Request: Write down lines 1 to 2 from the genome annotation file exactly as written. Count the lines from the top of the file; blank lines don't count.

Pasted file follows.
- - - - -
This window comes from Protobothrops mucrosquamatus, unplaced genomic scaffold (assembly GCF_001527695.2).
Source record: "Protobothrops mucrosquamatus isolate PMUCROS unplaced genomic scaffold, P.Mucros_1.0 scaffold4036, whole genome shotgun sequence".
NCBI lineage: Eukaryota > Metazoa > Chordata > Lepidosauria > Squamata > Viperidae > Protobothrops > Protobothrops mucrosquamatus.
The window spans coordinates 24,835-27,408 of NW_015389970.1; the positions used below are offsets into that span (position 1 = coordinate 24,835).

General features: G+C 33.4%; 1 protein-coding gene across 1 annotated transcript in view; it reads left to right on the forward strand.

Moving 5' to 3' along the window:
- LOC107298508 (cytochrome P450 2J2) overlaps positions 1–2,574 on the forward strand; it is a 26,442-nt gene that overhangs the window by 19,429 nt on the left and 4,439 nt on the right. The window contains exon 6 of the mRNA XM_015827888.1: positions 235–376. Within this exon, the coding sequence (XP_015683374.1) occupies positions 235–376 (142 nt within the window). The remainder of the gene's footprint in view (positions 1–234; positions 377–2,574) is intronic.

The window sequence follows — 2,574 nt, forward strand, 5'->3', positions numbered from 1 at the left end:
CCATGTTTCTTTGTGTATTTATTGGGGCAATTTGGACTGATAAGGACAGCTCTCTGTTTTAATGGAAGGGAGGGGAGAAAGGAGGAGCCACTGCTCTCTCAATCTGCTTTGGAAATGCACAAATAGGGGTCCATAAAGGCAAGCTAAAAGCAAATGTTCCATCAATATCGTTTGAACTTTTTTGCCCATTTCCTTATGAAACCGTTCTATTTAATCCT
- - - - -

This window comes from Protobothrops mucrosquamatus, unplaced genomic scaffold (assembly GCF_001527695.2).
Source record: "Protobothrops mucrosquamatus isolate PMUCROS unplaced genomic scaffold, P.Mucros_1.0 scaffold4036, whole genome shotgun sequence".